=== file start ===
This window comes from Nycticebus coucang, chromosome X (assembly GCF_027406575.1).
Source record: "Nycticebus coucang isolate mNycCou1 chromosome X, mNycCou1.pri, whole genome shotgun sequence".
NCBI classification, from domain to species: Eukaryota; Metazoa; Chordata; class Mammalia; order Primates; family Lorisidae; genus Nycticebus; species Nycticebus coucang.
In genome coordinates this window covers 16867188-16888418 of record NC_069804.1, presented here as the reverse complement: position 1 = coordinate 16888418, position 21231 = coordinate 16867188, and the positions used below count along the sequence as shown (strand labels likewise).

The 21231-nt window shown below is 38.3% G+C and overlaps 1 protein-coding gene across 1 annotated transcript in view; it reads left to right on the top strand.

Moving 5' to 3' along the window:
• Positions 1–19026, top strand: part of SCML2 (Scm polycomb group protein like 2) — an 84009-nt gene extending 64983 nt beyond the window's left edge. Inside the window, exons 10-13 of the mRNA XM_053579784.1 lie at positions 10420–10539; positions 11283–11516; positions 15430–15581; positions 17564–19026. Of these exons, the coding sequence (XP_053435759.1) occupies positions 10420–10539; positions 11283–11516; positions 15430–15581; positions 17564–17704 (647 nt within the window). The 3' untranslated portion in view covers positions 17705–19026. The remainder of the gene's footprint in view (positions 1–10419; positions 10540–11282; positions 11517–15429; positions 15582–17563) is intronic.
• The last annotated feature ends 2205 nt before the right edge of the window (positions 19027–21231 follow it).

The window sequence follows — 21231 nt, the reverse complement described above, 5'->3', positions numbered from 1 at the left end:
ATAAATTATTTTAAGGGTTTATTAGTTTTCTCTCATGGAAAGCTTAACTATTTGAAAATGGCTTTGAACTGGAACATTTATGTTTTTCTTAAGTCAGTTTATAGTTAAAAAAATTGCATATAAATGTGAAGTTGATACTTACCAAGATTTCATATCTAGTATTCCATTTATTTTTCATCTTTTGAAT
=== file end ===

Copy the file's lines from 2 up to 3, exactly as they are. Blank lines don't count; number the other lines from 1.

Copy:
Source record: "Nycticebus coucang isolate mNycCou1 chromosome X, mNycCou1.pri, whole genome shotgun sequence".
NCBI classification, from domain to species: Eukaryota; Metazoa; Chordata; class Mammalia; order Primates; family Lorisidae; genus Nycticebus; species Nycticebus coucang.